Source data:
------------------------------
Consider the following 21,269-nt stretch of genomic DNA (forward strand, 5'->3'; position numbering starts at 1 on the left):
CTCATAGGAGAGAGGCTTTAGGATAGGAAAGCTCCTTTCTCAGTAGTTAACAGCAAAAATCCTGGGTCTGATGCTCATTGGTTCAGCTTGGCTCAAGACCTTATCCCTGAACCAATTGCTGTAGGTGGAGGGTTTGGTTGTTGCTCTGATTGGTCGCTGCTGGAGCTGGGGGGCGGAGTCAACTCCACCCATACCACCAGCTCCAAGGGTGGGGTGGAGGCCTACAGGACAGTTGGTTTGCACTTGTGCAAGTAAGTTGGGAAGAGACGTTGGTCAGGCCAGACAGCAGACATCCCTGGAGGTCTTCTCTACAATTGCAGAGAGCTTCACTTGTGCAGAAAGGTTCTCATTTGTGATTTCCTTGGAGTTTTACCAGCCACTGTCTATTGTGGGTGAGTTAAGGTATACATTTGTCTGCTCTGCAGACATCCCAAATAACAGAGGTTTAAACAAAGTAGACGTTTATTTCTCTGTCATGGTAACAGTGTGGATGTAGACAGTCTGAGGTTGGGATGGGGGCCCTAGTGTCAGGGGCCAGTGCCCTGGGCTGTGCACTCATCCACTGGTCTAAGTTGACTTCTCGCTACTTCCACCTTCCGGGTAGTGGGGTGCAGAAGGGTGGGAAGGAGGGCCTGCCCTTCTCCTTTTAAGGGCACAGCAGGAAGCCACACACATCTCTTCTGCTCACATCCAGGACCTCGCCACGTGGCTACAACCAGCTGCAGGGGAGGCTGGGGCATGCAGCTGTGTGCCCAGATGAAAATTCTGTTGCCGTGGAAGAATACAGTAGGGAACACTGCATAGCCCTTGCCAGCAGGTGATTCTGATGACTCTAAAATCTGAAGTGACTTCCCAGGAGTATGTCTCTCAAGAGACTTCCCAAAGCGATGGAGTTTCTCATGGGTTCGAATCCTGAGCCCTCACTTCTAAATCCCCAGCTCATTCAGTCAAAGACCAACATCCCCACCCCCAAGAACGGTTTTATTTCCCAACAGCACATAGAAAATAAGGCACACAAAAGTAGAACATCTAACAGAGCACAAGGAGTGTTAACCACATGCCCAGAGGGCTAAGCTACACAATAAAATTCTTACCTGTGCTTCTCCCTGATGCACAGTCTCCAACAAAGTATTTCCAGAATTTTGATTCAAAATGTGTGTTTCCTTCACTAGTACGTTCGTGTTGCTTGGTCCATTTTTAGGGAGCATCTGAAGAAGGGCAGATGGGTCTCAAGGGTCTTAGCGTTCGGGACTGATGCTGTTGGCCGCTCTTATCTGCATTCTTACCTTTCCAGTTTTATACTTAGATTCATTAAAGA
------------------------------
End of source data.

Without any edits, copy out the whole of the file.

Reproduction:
Consider the following 21,269-nt stretch of genomic DNA (forward strand, 5'->3'; position numbering starts at 1 on the left):
CTCATAGGAGAGAGGCTTTAGGATAGGAAAGCTCCTTTCTCAGTAGTTAACAGCAAAAATCCTGGGTCTGATGCTCATTGGTTCAGCTTGGCTCAAGACCTTATCCCTGAACCAATTGCTGTAGGTGGAGGGTTTGGTTGTTGCTCTGATTGGTCGCTGCTGGAGCTGGGGGGCGGAGTCAACTCCACCCATACCACCAGCTCCAAGGGTGGGGTGGAGGCCTACAGGACAGTTGGTTTGCACTTGTGCAAGTAAGTTGGGAAGAGACGTTGGTCAGGCCAGACAGCAGACATCCCTGGAGGTCTTCTCTACAATTGCAGAGAGCTTCACTTGTGCAGAAAGGTTCTCATTTGTGATTTCCTTGGAGTTTTACCAGCCACTGTCTATTGTGGGTGAGTTAAGGTATACATTTGTCTGCTCTGCAGACATCCCAAATAACAGAGGTTTAAACAAAGTAGACGTTTATTTCTCTGTCATGGTAACAGTGTGGATGTAGACAGTCTGAGGTTGGGATGGGGGCCCTAGTGTCAGGGGCCAGTGCCCTGGGCTGTGCACTCATCCACTGGTCTAAGTTGACTTCTCGCTACTTCCACCTTCCGGGTAGTGGGGTGCAGAAGGGTGGGAAGGAGGGCCTGCCCTTCTCCTTTTAAGGGCACAGCAGGAAGCCACACACATCTCTTCTGCTCACATCCAGGACCTCGCCACGTGGCTACAACCAGCTGCAGGGGAGGCTGGGGCATGCAGCTGTGTGCCCAGATGAAAATTCTGTTGCCGTGGAAGAATACAGTAGGGAACACTGCATAGCCCTTGCCAGCAGGTGATTCTGATGACTCTAAAATCTGAAGTGACTTCCCAGGAGTATGTCTCTCAAGAGACTTCCCAAAGCGATGGAGTTTCTCATGGGTTCGAATCCTGAGCCCTCACTTCTAAATCCCCAGCTCATTCAGTCAAAGACCAACATCCCCACCCCCAAGAACGGTTTTATTTCCCAACAGCACATAGAAAATAAGGCACACAAAAGTAGAACATCTAACAGAGCACAAGGAGTGTTAACCACATGCCCAGAGGGCTAAGCTACACAATAAAATTCTTACCTGTGCTTCTCCCTGATGCACAGTCTCCAACAAAGTATTTCCAGAATTTTGATTCAAAATGTGTGTTTCCTTCACTAGTACGTTCGTGTTGCTTGGTCCATTTTTAGGGAGCATCTGAAGAAGGGCAGATGGGTCTCAAGGGTCTTAGCGTTCGGGACTGATGCTGTTGGCCGCTCTTATCTGCATTCTTACCTTTCCAGTTTTATACTTAGATTCATTAAAGA